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Improving our Street System – Needs and Strategies

Crews spreading out hot mix asphalt as part of resurfacing street work

Enhancing our community’s transportation system

Each year, we are working to improve pavement conditions, support neighborhood traffic calming and increase mobility, accessibility and safety for all users of our streets.

The City’s Annual Street Funding Strategy report includes the past year’s revenues and accomplishments from Vancouver’s Transportation Benefit District and a look forward to the future year’s work plan. Learn how these funding efforts are being put to work improving pavement conditions; supporting neighborhood traffic calming; increasing mobility, accessibility and safety; improving signals; and providing the local match needed to get grants for transportation projects.

View an interactive Story Map of Vancouver’s Street Funding Strategy and Outcomes.

Instructions: For information on how to use the Story Map web feature, click on the second bullet on the left or scroll to the second page. Note that this web feature is responsive to the size of your browser window. The Story Map feature will continue to be improved and updated.

About Vancouver’s Street Funding Strategy

After extensive assessments and evaluations of programs, projects and finances, along with in-person and online public input, the City of Vancouver now has a sustainable, long-term solution to help provide the needed resources for taking care of the streets our community has.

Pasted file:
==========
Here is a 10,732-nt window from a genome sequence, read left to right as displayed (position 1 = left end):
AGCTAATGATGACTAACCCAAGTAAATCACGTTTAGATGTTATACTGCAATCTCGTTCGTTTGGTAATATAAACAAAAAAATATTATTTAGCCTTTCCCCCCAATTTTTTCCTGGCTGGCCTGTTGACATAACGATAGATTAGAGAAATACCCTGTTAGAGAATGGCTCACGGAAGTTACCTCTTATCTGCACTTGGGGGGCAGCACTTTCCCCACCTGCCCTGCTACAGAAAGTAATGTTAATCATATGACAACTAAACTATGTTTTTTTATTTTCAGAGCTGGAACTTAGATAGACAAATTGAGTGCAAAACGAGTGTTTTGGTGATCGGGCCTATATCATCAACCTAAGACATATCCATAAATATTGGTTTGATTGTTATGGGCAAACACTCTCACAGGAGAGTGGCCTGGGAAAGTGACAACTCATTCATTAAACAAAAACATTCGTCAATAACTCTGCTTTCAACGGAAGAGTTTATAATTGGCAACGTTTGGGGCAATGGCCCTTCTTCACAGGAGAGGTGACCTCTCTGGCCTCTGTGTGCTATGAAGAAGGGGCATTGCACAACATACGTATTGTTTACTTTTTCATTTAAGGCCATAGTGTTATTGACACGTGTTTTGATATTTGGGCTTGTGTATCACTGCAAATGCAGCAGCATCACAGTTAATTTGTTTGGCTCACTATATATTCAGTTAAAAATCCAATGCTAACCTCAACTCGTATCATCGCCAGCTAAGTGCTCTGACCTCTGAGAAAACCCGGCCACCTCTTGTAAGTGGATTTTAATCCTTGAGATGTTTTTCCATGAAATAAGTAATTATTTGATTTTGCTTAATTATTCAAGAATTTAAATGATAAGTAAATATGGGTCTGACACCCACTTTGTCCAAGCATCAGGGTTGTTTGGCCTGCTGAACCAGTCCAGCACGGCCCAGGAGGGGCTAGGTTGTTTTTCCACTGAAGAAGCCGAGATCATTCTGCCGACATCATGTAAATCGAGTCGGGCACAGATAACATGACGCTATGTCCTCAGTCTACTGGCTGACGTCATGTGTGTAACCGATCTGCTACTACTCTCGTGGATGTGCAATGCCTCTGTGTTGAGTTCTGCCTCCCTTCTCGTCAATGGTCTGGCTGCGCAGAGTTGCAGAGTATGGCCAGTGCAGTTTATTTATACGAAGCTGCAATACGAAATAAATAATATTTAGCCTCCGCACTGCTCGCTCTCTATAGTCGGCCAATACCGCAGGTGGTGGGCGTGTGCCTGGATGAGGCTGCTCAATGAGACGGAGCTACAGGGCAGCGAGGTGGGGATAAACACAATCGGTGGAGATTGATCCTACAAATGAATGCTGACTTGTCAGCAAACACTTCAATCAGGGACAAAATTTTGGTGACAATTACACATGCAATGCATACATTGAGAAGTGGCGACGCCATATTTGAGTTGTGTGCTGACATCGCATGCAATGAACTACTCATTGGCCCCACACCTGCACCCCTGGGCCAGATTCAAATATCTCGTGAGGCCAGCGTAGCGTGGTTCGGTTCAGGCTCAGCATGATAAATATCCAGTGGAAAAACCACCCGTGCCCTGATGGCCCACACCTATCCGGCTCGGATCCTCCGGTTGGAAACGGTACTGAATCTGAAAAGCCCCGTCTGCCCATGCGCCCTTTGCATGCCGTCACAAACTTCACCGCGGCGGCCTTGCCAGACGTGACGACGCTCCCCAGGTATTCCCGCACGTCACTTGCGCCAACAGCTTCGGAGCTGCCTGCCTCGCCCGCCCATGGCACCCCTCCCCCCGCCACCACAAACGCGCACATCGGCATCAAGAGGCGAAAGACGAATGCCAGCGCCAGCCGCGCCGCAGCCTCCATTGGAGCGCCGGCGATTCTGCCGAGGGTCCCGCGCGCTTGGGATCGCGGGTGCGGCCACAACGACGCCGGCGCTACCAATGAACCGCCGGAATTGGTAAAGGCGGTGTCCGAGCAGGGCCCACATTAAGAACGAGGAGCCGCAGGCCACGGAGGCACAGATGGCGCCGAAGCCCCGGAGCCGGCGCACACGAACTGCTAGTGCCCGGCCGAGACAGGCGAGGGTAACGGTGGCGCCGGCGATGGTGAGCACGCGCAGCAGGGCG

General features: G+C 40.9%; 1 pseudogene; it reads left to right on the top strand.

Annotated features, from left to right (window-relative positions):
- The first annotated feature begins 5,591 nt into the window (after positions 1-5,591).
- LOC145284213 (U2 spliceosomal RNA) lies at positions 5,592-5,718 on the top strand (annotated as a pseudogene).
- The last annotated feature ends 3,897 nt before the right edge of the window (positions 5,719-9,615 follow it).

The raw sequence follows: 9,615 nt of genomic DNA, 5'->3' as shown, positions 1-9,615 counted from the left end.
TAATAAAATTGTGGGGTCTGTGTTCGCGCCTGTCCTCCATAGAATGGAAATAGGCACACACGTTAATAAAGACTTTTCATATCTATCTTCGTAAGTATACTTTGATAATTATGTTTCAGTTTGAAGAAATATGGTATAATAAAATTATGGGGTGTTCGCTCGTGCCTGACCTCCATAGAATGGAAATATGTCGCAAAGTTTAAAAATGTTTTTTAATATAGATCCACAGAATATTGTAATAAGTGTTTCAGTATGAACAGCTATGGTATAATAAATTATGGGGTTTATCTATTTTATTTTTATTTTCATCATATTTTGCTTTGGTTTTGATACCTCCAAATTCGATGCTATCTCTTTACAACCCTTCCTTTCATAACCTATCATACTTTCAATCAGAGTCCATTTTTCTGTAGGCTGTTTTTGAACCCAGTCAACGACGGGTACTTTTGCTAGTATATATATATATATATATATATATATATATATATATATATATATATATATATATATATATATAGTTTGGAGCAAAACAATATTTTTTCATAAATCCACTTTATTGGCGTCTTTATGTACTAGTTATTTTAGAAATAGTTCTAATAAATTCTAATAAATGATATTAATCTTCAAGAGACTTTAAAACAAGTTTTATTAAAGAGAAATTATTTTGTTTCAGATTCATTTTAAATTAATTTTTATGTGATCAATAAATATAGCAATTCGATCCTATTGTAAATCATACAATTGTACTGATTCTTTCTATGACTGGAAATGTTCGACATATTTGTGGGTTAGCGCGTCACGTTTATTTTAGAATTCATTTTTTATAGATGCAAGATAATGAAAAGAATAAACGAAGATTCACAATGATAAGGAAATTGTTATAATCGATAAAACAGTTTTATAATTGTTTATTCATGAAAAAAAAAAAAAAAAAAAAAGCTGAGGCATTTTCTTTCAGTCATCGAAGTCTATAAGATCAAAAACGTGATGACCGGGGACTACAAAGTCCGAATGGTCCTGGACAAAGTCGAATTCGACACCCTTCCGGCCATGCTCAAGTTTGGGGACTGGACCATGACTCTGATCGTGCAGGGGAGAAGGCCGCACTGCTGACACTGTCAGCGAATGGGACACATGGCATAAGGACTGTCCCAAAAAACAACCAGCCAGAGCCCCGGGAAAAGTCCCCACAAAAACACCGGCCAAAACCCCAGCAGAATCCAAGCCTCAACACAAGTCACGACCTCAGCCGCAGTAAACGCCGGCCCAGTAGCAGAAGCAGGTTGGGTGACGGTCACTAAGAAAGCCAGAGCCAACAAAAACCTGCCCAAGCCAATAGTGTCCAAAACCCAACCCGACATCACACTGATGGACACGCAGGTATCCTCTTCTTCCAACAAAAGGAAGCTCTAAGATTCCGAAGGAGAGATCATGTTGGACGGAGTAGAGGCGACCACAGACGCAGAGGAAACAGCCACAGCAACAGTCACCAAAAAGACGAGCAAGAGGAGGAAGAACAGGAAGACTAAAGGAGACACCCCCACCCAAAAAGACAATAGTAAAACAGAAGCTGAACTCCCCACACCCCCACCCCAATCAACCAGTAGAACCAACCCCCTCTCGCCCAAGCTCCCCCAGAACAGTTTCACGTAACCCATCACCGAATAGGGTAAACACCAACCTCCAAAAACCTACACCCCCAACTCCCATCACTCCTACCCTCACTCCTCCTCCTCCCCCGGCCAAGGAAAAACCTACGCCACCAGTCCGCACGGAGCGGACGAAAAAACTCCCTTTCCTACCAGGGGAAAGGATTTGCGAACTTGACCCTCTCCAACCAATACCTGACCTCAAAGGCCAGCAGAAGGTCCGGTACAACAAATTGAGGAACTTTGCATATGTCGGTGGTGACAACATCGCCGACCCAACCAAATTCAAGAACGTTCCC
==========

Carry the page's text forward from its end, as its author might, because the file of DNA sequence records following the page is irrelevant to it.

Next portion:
In November 2015, the Vancouver City Council approved ordinances to establish a Transportation Benefit District and amend the Business License Surcharge and tax on City-owned utilities – water, sewer, stormwater and garbage – to provide the additional funds needed to maintain and improve our existing street system.

Why Funding Streets is Important

When we talk about our street system, that means from sidewalk to sidewalk. Vancouver’s street system includes 1,900 lane miles of road surface, more than 3,800 acres of right-of-way property, the operation of 235 traffic signals, nine pedestrian hybrid beacons, tens of thousands of signs, 10 City-owned bridges, thousands of miles of bike and pedestrian facilities, and thousands of miles of lane striping.

Vancouver’s livability, economic vitality, and public safety and emergency response depend on a healthy, viable street system. Key areas are:

Learn more about the City’s Transportation Improvement Program.

Streets are the backbone of all community and business activities and impact Vancouver’s overall quality of life. Our entire street system reflects a major community investment, costly to construct and currently estimated at more than $1 billion to replace. Just like a home or office building, a vehicle or a bicycle, our street system needs ongoing maintenance to continue to serve us now and into the future.


For questions about efforts to address sustainable Street Funding Strategies, email